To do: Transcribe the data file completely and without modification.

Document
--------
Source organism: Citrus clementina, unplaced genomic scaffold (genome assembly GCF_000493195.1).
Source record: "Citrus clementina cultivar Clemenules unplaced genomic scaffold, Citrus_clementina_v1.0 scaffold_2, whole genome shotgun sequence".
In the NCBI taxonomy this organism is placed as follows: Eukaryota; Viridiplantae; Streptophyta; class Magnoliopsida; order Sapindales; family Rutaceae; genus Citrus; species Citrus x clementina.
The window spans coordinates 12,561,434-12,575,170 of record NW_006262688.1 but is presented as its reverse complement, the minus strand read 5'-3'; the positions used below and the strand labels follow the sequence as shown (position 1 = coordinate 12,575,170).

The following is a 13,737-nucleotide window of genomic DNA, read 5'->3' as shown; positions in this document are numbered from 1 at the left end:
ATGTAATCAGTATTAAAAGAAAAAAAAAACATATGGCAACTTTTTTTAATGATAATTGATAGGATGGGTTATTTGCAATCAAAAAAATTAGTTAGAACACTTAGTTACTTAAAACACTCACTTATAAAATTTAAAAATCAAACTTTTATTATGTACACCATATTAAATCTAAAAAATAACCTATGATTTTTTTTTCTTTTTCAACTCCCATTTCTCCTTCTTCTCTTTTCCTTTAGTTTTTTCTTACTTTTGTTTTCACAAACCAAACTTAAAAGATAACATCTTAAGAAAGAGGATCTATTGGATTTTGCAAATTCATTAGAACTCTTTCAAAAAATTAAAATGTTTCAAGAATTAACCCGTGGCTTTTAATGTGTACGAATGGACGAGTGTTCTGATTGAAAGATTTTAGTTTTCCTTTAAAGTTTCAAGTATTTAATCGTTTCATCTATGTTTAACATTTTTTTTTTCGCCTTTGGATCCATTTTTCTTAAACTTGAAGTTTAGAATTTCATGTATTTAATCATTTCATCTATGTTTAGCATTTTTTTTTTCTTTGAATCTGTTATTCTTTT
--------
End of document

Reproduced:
Source organism: Citrus clementina, unplaced genomic scaffold (genome assembly GCF_000493195.1).
Source record: "Citrus clementina cultivar Clemenules unplaced genomic scaffold, Citrus_clementina_v1.0 scaffold_2, whole genome shotgun sequence".
In the NCBI taxonomy this organism is placed as follows: Eukaryota; Viridiplantae; Streptophyta; class Magnoliopsida; order Sapindales; family Rutaceae; genus Citrus; species Citrus x clementina.
The window spans coordinates 12,561,434-12,575,170 of record NW_006262688.1 but is presented as its reverse complement, the minus strand read 5'-3'; the positions used below and the strand labels follow the sequence as shown (position 1 = coordinate 12,575,170).

The following is a 13,737-nucleotide window of genomic DNA, read 5'->3' as shown; positions in this document are numbered from 1 at the left end:
ATGTAATCAGTATTAAAAGAAAAAAAAAACATATGGCAACTTTTTTTAATGATAATTGATAGGATGGGTTATTTGCAATCAAAAAAATTAGTTAGAACACTTAGTTACTTAAAACACTCACTTATAAAATTTAAAAATCAAACTTTTATTATGTACACCATATTAAATCTAAAAAATAACCTATGATTTTTTTTTCTTTTTCAACTCCCATTTCTCCTTCTTCTCTTTTCCTTTAGTTTTTTCTTACTTTTGTTTTCACAAACCAAACTTAAAAGATAACATCTTAAGAAAGAGGATCTATTGGATTTTGCAAATTCATTAGAACTCTTTCAAAAAATTAAAATGTTTCAAGAATTAACCCGTGGCTTTTAATGTGTACGAATGGACGAGTGTTCTGATTGAAAGATTTTAGTTTTCCTTTAAAGTTTCAAGTATTTAATCGTTTCATCTATGTTTAACATTTTTTTTTTCGCCTTTGGATCCATTTTTCTTAAACTTGAAGTTTAGAATTTCATGTATTTAATCATTTCATCTATGTTTAGCATTTTTTTTTTCTTTGAATCTGTTATTCTTTT